You don't need to be a professional Artist to learn and enjoy mokuhanga. Anyone can learn and enjoy the fulfilling experience of producing their own original woodblock print.
In Japan people from all walks of life have learnt and still make mokuhanga for their own enjoyment, from schoolchildren, to hobbyists, to professional artists.
The traditional Japanese woodblock printing technique is highly versatile, environmentally friendly and inherently beautiful. In our courses you will learn to create your own multi-colour, multi-block print using the traditional registration system and carving and printing techniques. Try out and learn about the beautifully crafted tools and equipment of this historic tecnique.
Mokuhanga is also a diverse and flexible medium for professional artists to add to their skills or even to focus on as a professional printmaker. We believe it should be the medium of choice for eco-conscious printmakers throughout the world and we want to share our knowledge with Australia's creative people through our school and courses.
Find out about courses near you where you can enrol and join the thousands of creative people throughout the world discovering and using these environmentally friendly techniques to create beautiful art.
Courses are listed below, or click the menu link to go to the Courses page.
Detail of traditional print "Haru Nano Higashi Genji" by Kunichika Toyohara
Mokuhanga is the traditional water based printing technique, originating in China and perfected in Japan.
A print is created through design, carving blocks for each colour, then printing each colour successively until the print edition is completed.
Mokuhanga is the Japanese word for wood block print. The Japanese characters 木版画 are 木 wood, 版 block and 画 picture.
In Japan its meaning is the print itself, but in general contemporary use it means both the print and the technique. Mokuhanga is growing in popularity worldwide as learning becomes more accessible to people outside of Japan.
Mokuhanga is chemical free, non-toxic, environmentally friendly, uses relatively simple hand tools and equipment and requires little space to produce beautiful work. The natural beauty of the materials - wood, pigment and hand-made paper are all retained and enhance each other. A great choice for Artists or any creative person!
Yes! Our aim is to make Mokuhanga popular and accessible in Australia, so we would like to run as many courses as we can. This means repeating workshops and weekly courses. If you can't make an already scheduled weekend or weekly time, keep in touch by email, or keep watch on the website for upcoming courses as they are announced.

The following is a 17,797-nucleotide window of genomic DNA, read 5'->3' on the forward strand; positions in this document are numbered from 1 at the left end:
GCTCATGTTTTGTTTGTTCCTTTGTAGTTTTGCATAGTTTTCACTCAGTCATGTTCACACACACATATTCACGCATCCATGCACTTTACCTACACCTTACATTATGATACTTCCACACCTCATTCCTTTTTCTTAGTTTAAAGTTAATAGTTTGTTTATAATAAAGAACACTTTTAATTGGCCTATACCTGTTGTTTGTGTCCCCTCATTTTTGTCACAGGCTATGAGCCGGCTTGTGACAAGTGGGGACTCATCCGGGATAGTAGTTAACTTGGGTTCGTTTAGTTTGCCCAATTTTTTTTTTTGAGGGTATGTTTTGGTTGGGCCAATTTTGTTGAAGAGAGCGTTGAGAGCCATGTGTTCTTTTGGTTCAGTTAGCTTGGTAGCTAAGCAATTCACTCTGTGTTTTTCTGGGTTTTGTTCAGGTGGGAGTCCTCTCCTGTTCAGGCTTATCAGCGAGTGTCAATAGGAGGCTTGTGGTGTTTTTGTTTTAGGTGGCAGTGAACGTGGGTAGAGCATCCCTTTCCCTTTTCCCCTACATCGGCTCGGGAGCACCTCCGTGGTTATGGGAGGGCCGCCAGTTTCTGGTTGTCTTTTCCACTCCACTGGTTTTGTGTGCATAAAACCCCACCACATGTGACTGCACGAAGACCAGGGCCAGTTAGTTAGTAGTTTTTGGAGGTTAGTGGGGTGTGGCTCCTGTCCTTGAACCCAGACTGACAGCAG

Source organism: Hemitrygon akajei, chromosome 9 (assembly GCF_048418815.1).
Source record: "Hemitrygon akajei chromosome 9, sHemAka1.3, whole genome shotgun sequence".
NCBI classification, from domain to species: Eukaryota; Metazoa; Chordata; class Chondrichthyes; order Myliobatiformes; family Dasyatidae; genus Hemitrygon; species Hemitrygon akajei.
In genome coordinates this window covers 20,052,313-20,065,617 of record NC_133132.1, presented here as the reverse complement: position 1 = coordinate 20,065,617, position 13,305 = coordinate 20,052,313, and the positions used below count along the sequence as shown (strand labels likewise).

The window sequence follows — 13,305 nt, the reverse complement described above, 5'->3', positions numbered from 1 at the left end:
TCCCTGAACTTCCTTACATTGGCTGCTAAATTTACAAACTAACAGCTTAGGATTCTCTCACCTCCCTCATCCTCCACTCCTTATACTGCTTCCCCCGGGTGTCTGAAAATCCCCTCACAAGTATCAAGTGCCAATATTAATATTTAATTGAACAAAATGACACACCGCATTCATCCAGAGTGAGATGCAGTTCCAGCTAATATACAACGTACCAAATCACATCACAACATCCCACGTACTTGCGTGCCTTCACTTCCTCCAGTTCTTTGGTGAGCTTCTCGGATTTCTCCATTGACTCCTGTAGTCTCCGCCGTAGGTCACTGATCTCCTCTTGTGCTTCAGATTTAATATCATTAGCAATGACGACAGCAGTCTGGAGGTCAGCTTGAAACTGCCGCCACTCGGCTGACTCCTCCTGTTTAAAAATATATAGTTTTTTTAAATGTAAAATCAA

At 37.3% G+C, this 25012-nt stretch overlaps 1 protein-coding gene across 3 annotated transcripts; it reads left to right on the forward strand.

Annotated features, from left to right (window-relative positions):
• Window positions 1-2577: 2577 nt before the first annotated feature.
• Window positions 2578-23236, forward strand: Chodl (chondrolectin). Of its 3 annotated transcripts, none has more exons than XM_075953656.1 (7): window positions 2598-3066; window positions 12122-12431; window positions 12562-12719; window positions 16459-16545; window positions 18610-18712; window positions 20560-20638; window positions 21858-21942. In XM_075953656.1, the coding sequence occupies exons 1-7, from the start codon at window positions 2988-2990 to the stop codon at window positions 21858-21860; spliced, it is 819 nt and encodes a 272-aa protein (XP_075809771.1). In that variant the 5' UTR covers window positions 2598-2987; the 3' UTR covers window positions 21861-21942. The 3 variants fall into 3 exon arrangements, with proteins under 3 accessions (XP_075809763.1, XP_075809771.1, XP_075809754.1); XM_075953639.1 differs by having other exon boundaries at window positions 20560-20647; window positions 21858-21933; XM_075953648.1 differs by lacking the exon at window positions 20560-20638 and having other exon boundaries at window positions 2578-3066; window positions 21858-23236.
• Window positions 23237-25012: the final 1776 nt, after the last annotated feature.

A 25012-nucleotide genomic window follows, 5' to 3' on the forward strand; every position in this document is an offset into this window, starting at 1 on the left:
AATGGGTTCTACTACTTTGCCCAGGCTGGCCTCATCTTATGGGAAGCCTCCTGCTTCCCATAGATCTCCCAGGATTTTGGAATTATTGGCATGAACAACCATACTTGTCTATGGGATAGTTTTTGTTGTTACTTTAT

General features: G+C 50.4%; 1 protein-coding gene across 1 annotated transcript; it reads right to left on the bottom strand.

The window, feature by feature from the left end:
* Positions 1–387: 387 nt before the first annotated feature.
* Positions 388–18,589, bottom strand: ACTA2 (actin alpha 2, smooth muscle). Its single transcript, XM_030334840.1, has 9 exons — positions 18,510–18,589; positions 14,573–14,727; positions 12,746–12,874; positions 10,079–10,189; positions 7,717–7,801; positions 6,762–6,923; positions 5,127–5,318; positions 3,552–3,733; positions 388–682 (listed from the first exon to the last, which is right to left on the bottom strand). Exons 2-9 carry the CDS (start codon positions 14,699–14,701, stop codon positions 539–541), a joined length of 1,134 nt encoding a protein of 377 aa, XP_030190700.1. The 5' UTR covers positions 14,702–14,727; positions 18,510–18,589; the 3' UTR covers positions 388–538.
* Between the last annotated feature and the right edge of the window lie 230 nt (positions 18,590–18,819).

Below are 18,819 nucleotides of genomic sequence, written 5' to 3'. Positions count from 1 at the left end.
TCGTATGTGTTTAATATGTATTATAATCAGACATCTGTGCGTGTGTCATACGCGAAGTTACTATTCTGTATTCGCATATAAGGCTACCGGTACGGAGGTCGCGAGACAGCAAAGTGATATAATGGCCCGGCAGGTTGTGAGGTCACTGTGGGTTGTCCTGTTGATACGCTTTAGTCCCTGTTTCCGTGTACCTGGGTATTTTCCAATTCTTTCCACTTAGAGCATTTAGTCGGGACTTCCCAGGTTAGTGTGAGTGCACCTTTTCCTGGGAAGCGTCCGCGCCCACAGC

No - you can make any style of image you prefer! Although the technique is "Traditional Japanese", your image can be anything you like, from realistic to abstract, single colour to multi colour..
The technique and medium lends itself to certain kinds of images - simplified imagery with clear blocks of colour is easiest to achieve for the beginner and fine lines and complicated combinations is better for the more experienced mokuhanga artist.
For your first print we will stress the importance of starting simply, as it is easy to become frustrated with a complicated piece in the beginning as you are just coming to terms with carving and printing.
Yes and er... no, it depends on the quality of the tools. You can carve with any tools that are sharp enough, and the Shina plywood we supply is relatively soft and easy to carve. With the cheapest tools it is not possible to get a sharp edge and you will soon become frustrated with these. It is better to use tools of higher quality - you will get better results, carving will be easier and more enjoyable, and you will progress quicker.
By all means bring the tools you have to a course and we can look at them and give our opinion. In course you can trial the student sets we sell and see if they are suitable for you.
Some older people with weak hands or people with physical problems (such as RSI) find the intensive carving work difficult. If you are not used to using your hands, a weekend workshop can leave your hands tired / sore from holding and pushing the chisels.
If you think it is a problem you will need more time and less pressure to complete the carving and a weekly workshop might be more suited for you. The Shina plywood is relatively soft and with care you can carve a simple project. In the workshop we also have some time to assist your carving.
In the end it is your decision if you would like to try.
How long... well it depends how much you practice like every kind of skill. You could do one course to get the basics and then practice on your own, continuing to make your own mokuhanga, or you could do several courses and move on to more advanced levels. In reality it will take some time to fully grasp the fundamentals, become competent and consistent. Also you may have an existing skill set that you can apply - printmaking skills, art skills with other media, woodworking skills..
So, sorry there is no easy answer.
If you have never printed before it is realistic to aim for a simple, finished print from one course, but you will then need further practice or courses to develop the skills you need to make multi-colour prints with quality printing and registration and few or no errors.